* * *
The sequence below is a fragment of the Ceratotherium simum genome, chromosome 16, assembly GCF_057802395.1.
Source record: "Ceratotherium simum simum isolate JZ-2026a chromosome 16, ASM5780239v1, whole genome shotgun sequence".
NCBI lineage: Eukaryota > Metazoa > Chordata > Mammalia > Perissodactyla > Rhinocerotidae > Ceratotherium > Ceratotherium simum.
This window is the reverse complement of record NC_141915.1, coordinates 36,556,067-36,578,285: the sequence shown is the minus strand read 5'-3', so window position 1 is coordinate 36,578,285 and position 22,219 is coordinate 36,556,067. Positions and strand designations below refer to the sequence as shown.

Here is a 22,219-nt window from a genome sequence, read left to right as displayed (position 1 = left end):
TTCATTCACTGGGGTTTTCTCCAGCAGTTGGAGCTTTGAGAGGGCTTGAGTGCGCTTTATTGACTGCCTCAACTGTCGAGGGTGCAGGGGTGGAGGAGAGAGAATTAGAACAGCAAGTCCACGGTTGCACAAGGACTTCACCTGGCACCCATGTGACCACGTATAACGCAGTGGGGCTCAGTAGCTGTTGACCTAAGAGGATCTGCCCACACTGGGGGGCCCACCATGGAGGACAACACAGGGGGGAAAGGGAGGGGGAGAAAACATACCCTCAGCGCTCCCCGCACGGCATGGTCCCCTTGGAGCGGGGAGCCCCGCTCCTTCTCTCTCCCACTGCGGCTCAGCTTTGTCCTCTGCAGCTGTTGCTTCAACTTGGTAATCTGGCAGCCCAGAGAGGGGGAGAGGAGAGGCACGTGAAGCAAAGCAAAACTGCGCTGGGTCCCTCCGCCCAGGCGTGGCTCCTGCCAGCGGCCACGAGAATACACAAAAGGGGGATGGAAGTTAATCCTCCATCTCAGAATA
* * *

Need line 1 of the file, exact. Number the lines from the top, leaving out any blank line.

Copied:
The sequence below is a fragment of the Ceratotherium simum genome, chromosome 16, assembly GCF_057802395.1.